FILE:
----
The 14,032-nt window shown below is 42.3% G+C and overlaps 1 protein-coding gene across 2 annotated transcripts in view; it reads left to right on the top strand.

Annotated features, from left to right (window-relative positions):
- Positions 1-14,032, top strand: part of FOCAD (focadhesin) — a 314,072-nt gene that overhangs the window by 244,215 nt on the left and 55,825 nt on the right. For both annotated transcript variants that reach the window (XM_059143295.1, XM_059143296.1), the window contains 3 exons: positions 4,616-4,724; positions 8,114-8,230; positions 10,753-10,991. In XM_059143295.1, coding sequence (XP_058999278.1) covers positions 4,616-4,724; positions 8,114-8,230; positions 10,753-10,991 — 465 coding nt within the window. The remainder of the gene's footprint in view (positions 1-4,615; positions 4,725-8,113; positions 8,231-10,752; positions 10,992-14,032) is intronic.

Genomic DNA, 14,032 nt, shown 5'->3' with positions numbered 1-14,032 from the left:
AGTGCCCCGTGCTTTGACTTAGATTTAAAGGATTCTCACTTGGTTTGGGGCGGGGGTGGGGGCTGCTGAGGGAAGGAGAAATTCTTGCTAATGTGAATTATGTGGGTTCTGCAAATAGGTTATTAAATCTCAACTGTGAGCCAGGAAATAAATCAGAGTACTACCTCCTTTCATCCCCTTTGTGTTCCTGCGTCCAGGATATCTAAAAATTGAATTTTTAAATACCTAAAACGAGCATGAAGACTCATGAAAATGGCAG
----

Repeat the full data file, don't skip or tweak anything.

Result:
The 14,032-nt window shown below is 42.3% G+C and overlaps 1 protein-coding gene across 2 annotated transcripts in view; it reads left to right on the top strand.

Annotated features, from left to right (window-relative positions):
- Positions 1-14,032, top strand: part of FOCAD (focadhesin) — a 314,072-nt gene that overhangs the window by 244,215 nt on the left and 55,825 nt on the right. For both annotated transcript variants that reach the window (XM_059143295.1, XM_059143296.1), the window contains 3 exons: positions 4,616-4,724; positions 8,114-8,230; positions 10,753-10,991. In XM_059143295.1, coding sequence (XP_058999278.1) covers positions 4,616-4,724; positions 8,114-8,230; positions 10,753-10,991 — 465 coding nt within the window. The remainder of the gene's footprint in view (positions 1-4,615; positions 4,725-8,113; positions 8,231-10,752; positions 10,992-14,032) is intronic.

Genomic DNA, 14,032 nt, shown 5'->3' with positions numbered 1-14,032 from the left:
AGTGCCCCGTGCTTTGACTTAGATTTAAAGGATTCTCACTTGGTTTGGGGCGGGGGTGGGGGCTGCTGAGGGAAGGAGAAATTCTTGCTAATGTGAATTATGTGGGTTCTGCAAATAGGTTATTAAATCTCAACTGTGAGCCAGGAAATAAATCAGAGTACTACCTCCTTTCATCCCCTTTGTGTTCCTGCGTCCAGGATATCTAAAAATTGAATTTTTAAATACCTAAAACGAGCATGAAGACTCATGAAAATGGCAG